The more grades one has, the better chances they have of getting into your school. But you don’t care if someone has spent an entire summer volunteering day in and out to bring about a change in the country, you don’t care if people know somebody’s name and look forward to reading his or her articles, you don’t care if someone is a great debater, you don’t care if someone is thinking out of the box, you don’t care if someone has more knowledge than your books could contain, you don’t care about what anybody does after their school hours.
Of course, if one passes your criteria — ‘A’ grades in literally everything — you just might call them for an interview and give five minutes to that person to speak about what they have done in life apart from studying. I know you really won’t bother listening to the content of what the person is speaking. You only judge people for their communication skills because the decision has been made on grades already.
As a result of this, the real cream of Pakistan, the true brilliance, the people who think out of the box, the exceptional ones, who have done much more than memorising material from books, are left out to look at universities abroad for help.
The universities abroad look at their credentials and identify their brightness, offer them admissions, at times even scholarships. That’s when we hear you crying about the brain drain!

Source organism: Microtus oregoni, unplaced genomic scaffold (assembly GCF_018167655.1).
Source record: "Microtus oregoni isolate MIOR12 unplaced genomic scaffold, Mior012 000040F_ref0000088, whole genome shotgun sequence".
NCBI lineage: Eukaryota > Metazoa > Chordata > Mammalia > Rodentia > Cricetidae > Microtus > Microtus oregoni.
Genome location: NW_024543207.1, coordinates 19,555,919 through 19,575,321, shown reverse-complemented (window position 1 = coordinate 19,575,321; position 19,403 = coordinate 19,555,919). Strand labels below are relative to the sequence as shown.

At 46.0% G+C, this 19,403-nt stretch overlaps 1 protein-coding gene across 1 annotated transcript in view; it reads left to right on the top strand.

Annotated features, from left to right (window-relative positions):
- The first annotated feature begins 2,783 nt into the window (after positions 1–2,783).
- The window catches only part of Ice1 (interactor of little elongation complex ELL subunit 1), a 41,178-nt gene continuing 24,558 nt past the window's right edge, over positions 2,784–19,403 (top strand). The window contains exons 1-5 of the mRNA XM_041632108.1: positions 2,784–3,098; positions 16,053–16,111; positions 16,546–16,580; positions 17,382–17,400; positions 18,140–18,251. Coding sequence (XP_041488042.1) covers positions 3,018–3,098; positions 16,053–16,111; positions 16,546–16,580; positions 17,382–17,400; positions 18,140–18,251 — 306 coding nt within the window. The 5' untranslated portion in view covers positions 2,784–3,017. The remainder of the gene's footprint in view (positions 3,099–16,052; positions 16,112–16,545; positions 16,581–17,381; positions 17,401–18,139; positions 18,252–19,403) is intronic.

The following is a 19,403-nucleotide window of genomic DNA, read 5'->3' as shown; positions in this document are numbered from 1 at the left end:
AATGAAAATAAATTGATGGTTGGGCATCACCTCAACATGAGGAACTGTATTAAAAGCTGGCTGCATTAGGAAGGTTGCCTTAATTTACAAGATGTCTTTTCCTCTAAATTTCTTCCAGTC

It is only justified for a student to go abroad. All the reputed universities here pick the ‘A’ graders while rejecting the other exceptional students to look for greener pastures abroad.
Bright students are rejected everyday, which is just plain sad as universities need to understand that anyone can get ‘A’s by sitting in a room and memorising without even understanding or gaining the real knowledge. The real cream is the one that manages fairly good grades while indulging in extra-curricular activities.
Today, I want those trying to get into the university of their choice here to realise all this as it took me a while to do so. No, I wasn’t depressed over my rejection because depression is not in my nature, but I see other bright young students going into extreme depression due to this. I just want to let them know that if they have potential, they should show it to the college that rejected them and throw it in their face.
Considering the recently-announced admission results, a lot of the rejected students out there might just feel better after reading this.
I want them to know that they can be the best without going to the best school and one day the university that rejected them will realise what they lost years ago.
A student rejected by you two years ago.
DAWN.COM | Education | Not-so-dear business school.